This excerpt is from the author of Heart Rate Training. It’s published with permission of Human Kinetics
For endurance athletes, the normal progression of fitness begins by developing a good aerobic base (see figure 3.1). Overdistance (OV) and endurance (EN) training are used to build the base of the aerobic system. This is followed by more high-aerobic and tempo work (moving up the pyramid). Then lactate threshold and maximal effort sessions (top of the pyramid) are added when the body has built up a strong foundation of aerobic fitness and strength.
A normal distribution outlining the volume, intensity, and percentage of each type of training during each progression can be seen in table 3.1. As noted, aerobic conditioning (indicated as overdistance and endurance) is a major portion of training year-round. Speed work (indicated as lactate threshold and V?O2max) is a smaller but very important component of training that helps athletes improve their performance. The information in table 3.1 can be used as a guide for planning the volume, intensity, and relative contributions of each area shown in figure 3.1.
Two types of periodization are commonly used by endurance athletes: traditional and inverse. Both types can be implemented using a standard or reverse method. In traditional periodization, the athlete progresses through the typical cycles of preparatory (base), precompetition (build or intensity), competition (race), and transition (off-season). For athletes who compete in events, a short tapering phase is generally used before competition. (See Tapering and Peaking later in this chapter.)
Figure 3.2 presents an example of the standard method of building volume and intensity within a traditional plan. The example depicts a 3-week build that should be followed by a 1-week recovery cycle. This strategy is usually best for novice and intermediate endurance athletes who have less than 7 years experience in the sport. The athlete is able to slowly build volume and intensity over 3 weeks. Note that a standard 3:1 build-to-recover progression is merely an example of the many ways to periodize a training program. This method could lead to high fatigue during the third week if the athlete is not ready for the load or if the athlete has a lot of outside stressors that influence recovery.
The reverse method, as its name implies, begins with a higher load and gradually decreases through the cycle (as shown in figure 3.3 on page 50). Athletes who have 7 or more years of experience in the sport can typically handle this type of progression. Because the training load is highest in the first week of training, this strategy is more demanding and should only be used by advanced athletes. This method can provide great benefits because the athlete engages in the highest training load after a recovery week, so the body is more rested. The athlete can more easily attain a higher volume and intensity of training because the accumulated fatigue is not as great as it is when using the standard method of progression.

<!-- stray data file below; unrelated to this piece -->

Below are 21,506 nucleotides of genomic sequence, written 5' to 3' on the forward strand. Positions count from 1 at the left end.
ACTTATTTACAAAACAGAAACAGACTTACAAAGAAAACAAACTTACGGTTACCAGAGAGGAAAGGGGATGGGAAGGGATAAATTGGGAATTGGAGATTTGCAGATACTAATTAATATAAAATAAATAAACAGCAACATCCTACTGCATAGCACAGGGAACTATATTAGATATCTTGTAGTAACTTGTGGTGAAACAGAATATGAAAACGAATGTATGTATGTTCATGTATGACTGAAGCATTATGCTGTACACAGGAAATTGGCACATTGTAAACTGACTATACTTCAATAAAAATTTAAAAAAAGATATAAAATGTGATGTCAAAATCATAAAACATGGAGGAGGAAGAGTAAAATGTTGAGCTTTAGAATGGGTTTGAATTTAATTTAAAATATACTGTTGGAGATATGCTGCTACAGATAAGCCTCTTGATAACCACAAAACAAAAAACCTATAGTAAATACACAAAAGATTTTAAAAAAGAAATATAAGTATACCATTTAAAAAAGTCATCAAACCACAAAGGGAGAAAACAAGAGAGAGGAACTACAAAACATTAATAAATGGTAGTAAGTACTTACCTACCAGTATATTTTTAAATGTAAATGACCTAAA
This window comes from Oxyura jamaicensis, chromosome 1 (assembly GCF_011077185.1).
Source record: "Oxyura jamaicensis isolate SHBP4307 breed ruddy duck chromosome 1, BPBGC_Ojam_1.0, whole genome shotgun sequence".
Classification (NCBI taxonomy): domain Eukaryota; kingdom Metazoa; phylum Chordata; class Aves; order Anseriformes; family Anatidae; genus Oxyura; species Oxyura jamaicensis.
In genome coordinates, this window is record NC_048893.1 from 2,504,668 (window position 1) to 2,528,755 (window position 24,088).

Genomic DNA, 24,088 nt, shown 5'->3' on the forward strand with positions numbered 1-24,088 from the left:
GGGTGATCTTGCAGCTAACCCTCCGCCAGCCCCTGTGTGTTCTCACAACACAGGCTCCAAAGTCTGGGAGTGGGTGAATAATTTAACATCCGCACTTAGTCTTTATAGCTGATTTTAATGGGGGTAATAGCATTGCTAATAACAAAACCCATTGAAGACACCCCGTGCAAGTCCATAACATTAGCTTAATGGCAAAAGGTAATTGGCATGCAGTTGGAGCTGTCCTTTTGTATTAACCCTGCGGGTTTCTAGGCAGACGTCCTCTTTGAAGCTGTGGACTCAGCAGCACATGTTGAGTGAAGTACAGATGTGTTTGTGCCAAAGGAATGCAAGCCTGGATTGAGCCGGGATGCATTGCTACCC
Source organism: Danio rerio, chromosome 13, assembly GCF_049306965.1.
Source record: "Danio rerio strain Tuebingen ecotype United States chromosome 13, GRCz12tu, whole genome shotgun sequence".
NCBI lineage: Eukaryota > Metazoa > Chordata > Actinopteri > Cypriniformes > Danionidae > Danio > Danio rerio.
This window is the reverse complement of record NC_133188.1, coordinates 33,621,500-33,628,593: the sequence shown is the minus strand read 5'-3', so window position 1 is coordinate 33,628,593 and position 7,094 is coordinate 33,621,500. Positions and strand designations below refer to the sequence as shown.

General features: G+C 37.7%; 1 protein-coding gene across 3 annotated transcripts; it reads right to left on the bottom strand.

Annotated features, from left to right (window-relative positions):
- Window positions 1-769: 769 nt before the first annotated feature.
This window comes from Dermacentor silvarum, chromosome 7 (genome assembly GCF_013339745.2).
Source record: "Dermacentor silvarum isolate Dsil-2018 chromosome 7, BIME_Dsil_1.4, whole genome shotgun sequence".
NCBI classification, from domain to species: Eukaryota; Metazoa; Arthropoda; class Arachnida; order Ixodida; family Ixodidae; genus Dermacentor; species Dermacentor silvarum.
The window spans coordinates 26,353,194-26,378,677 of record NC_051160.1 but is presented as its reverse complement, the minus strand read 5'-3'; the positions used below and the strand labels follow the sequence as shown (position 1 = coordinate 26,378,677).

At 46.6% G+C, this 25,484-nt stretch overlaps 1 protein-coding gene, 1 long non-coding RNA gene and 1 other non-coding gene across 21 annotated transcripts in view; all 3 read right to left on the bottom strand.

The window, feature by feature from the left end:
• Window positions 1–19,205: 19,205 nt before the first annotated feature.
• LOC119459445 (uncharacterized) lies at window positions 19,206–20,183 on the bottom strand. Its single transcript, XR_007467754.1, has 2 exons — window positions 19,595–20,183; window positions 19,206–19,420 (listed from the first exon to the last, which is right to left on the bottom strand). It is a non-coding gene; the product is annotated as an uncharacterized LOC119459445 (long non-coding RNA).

The second popular type of periodization, inverse, begins the training year with an emphasis on strength and technique. The athlete then progresses to focusing on speed and strength, followed by aerobic power and economy. Finally, before the competitive season, the athlete shifts to focusing on aerobic capacity. The two methods of progression—standard and reverse—still apply. Because of the higher speed and the strength training component in the beginning of the training year, athletes should be experienced in their sport and have well-established cardiovascular fitness before beginning this method. This method of progression improves the athlete’s strength and speed earlier in the year and allows the aerobic component to be shortened and implemented just before the race season.
As mentioned previously, a periodization mesocycle can be planned in many ways. The traditional 3:1 build-to-recover cycle is popular but is not recommended for all athletes (as explained earlier). Other potential build-to-recover models—such as 2 weeks to 1 week, 16 days to 5 days, or 23 days to 5 days—can be implemented with great success. The 2:1 cycle is especially good for novice endurance athletes because it allows for good recovery in the beginning of a training program. Keep in mind that any single approach to training may not work throughout the entire season. For an athlete to continue progressing toward optimal performance, various training methods may need to be used throughout the athlete’s training year. Once the athlete’s body begins to develop and the athlete’s performance begins to level off, it may be time to change the periodization method or look at the recovery program in more detail.